The effects of climate change are far-reaching, affecting not only weather, but more critical parts of human life such as food.
Many parts of the U.S. have already broken records for snowfall and below zero temperatures while other parts have seen unseasonably warm temperatures.
The lack of rain over the last month has put stress on some trees like Maples, encouraging them to shed their leaves early.
We’ve been seeing below average water levels on the Great Lakes — and a new report shows things won’t be getting better anytime soon.
The U.S. Army Corps of Engineers says water levels on Lakes Michigan and Huron are nearly at record low levels because of drought and evaporation.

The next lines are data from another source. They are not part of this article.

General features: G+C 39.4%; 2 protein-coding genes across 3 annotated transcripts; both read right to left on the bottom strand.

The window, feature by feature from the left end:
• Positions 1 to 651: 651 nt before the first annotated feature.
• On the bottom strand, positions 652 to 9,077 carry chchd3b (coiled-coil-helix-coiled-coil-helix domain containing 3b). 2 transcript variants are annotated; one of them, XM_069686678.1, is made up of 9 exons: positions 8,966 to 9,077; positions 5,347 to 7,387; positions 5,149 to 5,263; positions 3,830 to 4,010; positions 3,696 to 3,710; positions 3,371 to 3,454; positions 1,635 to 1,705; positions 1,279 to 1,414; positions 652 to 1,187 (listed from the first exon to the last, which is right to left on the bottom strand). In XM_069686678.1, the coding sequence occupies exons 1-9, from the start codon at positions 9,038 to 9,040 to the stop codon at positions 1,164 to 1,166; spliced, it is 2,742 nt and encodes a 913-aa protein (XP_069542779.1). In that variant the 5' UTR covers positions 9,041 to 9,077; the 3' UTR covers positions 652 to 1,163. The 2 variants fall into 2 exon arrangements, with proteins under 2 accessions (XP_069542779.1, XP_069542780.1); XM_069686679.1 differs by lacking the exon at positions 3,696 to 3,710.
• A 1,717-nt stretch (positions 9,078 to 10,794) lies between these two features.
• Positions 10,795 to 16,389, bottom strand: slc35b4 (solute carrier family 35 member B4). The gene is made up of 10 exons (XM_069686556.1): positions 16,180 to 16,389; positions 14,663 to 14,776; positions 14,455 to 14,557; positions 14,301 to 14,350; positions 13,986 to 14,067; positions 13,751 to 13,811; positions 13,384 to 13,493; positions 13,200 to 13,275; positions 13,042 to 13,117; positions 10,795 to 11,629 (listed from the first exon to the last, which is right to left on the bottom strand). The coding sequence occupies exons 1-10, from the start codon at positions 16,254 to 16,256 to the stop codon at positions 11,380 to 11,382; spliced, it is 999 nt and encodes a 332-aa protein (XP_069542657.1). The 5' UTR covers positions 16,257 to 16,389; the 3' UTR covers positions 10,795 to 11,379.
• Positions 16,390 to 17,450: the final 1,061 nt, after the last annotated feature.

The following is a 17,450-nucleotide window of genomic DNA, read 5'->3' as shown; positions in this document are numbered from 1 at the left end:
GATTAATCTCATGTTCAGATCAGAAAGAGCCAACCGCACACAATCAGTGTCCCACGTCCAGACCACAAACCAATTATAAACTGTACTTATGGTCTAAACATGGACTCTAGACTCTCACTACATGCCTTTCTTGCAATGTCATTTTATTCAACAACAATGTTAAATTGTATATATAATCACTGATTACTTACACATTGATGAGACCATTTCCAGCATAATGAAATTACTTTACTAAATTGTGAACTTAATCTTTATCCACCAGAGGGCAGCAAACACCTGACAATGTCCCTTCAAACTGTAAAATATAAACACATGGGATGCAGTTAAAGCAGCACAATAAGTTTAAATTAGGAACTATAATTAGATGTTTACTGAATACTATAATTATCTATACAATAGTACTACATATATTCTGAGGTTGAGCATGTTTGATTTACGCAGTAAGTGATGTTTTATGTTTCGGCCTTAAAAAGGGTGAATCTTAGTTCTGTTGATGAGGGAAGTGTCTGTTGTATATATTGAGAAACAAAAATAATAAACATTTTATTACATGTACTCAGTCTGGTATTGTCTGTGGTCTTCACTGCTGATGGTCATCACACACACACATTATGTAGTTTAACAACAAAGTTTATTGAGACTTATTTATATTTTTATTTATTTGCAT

The drought and excessive heat has led to a new crisis as we head into fall: A dramatic increase in the number of starving, abandoned horses across the state.
Lake Michigan water levels are down 11 inches from 2011, and record low levels could be ahead if the drought persists.
The price of cider is way up in Michigan due to an early spring, drought conditions and a damaging freeze.
Is this steady rain enough to take the edge off the drought for local farmers?
If you’re a meat eater, you might want to brace yourself for sticker shock at the market.